LGBTQ Youth of Faith Pray and Bond with “Beloved Arise” Group
By LUIS ANDRES HENAO
Jessika Sessoms grew up in a conservative black evangelical family, attended Christian schools and often heard that being gay was an abomination, until she realized she was gay while studying to become a missionary.
The 23-year-old from Florida went out publicly last year and found healing and a sense of community after joining Beloved Arise, a non-profit Christian organization dedicated to celebrating and empowering LGBTQ youth of faith.
Maria Magdalena Gschwind, 20, from Germany, credits the US-based group for inspiring her to study Protestant theology at university at a time when she doubted her sexuality was in conflict with her faith . Samuel Cavalheiro, 21, a Brazilian living in Mozambique, feels so connected to the members of the group that he calls them his “chosen family”.
They are among hundreds of young people from around the world who joined Beloved Arise during the coronavirus pandemic to worship, sing and bond virtually. The group celebrated their second annual Queer Youth of Faith Day – the last day of Pride month – on Wednesday with podcasts, concerts, teen online panels and seminars on history and churches. LGBTQ.
âWe wanted to do something that would be there to uplift and honorâ¦ gay youth of all faiths,â Reverend Ashley DeTar Birt, program coordinator for Beloved Arise, said during one of the panels.
“Something that would let them know that there is no contradiction between being a queer and trans person and being a person of faithâ¦ that these things can go together.”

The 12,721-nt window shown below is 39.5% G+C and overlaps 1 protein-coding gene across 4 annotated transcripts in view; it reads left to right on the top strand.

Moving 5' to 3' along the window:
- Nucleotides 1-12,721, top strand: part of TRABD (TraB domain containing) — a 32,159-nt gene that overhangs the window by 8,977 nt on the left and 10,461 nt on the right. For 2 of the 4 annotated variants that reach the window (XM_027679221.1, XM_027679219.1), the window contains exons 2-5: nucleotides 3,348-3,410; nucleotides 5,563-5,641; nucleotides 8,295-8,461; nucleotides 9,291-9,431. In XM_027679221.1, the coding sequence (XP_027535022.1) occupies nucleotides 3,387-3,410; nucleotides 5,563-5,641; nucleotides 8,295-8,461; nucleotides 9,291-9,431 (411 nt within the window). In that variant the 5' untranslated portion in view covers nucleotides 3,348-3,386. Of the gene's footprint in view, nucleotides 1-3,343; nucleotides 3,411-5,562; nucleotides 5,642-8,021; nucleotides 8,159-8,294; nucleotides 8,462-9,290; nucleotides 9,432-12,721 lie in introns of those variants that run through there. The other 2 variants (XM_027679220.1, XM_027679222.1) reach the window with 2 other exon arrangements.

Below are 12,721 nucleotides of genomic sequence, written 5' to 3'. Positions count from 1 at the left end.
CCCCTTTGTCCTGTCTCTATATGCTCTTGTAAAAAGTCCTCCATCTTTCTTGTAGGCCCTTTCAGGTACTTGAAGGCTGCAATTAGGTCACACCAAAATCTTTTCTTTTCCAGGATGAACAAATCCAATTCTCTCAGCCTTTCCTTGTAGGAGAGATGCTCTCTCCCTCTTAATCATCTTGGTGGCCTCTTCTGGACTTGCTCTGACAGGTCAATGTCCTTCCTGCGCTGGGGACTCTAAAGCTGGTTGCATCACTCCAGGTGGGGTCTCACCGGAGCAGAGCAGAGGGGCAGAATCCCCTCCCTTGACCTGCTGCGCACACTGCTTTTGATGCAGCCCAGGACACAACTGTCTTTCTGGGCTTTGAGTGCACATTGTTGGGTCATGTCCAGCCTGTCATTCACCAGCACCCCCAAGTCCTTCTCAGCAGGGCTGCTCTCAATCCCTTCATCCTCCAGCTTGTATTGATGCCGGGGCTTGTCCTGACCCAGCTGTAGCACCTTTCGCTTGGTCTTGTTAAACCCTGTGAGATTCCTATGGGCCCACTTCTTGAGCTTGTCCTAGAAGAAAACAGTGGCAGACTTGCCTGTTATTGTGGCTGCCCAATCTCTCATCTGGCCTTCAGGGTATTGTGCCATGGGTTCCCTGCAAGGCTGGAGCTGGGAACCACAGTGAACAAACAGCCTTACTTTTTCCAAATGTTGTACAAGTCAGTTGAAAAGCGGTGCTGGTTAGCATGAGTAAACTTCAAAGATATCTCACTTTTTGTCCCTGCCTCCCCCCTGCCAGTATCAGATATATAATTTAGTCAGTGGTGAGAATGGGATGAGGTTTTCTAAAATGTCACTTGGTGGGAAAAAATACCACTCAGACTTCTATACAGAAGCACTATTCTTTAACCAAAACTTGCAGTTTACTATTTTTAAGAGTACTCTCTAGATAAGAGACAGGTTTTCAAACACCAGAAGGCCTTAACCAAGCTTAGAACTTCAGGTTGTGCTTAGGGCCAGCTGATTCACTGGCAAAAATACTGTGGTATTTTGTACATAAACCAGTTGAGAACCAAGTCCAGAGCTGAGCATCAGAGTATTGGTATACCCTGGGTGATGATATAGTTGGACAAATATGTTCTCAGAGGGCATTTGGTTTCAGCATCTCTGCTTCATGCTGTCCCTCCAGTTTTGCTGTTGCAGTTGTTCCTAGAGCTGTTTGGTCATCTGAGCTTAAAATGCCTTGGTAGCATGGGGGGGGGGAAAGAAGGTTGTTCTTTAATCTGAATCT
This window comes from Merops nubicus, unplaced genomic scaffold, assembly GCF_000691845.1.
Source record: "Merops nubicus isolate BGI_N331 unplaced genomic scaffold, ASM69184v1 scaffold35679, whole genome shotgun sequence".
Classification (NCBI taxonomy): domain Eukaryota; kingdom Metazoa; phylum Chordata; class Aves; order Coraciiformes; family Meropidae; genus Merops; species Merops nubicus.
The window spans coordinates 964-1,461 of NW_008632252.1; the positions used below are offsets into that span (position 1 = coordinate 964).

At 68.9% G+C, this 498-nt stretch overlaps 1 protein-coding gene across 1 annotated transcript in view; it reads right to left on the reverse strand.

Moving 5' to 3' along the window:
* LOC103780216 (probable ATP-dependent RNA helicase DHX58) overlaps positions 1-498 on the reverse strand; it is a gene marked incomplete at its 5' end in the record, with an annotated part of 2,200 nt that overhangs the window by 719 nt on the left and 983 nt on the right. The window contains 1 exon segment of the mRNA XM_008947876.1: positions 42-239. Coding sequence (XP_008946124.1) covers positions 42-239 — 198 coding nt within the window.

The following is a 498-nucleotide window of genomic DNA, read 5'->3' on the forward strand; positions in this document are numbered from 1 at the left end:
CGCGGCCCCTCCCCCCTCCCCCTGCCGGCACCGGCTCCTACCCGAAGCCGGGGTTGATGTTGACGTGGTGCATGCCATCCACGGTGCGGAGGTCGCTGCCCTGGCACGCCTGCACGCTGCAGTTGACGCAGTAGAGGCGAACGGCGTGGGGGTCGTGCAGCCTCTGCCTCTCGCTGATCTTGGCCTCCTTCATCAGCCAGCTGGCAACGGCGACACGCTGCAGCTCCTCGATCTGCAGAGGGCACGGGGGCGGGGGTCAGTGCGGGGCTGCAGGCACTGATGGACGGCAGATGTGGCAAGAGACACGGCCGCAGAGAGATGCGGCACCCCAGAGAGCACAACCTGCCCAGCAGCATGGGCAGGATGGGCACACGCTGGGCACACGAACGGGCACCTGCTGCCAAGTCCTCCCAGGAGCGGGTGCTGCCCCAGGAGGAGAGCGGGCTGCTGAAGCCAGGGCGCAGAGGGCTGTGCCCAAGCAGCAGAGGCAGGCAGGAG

In the United States, circumstances vary widely for LGBTQ youth seeking religious engagement.
Some major denominations, including the Roman Catholic Church and the Southern Baptist Convention, condemn same-sex unions and declare all sexual activity outside of marriage between a man and a woman to be sin. But thousands of places of worship, including many major Protestant churches and synagogues, have inclusive policies for LGBTQ people.
âI can tell you how important it is to accept because I am proof of it. I grew up in a church where LGBT people accepted, accepted and loved,â said DeTar Birt, who was ordained Presbyterian minister and worked as a Sunday school teacher and youth pastor. “I graduated from college andâ¦ I had a lot of trepidation and anxiety about it, but the church wasn’t one of them.”
Beloved Arise was founded in Seattle in February 2020 by Jun Love Young, a former board member of Christian development agency World Concern. He grew up in a Catholic family in the Philippines and was silent about his queer identity until his mid-forties.
âAnd it was because of religious pressure, which is why I created Beloved Arise, so that other children didn’t have to wait until their 40s,â he said.
“I was so surprised in my forties to learn that what I thought I knew about the Bible was gravely misinformed, and I just want young people to know that in every religious tradition there is a progressive faith that has probed sacred texts and has created an open space for queer identities, âhe said, adding that he felt safe going out thanks in part to the assertion of theology.
Young said his nonprofit aims to empower and provide resources to LGBTQ youth, “who often face rejection and shame at home, in schools and in their religious communities.” He said the group has grown to over 400 members and expanded its social media presence during the pandemic to tens of thousands of Instagram and TikTok followers.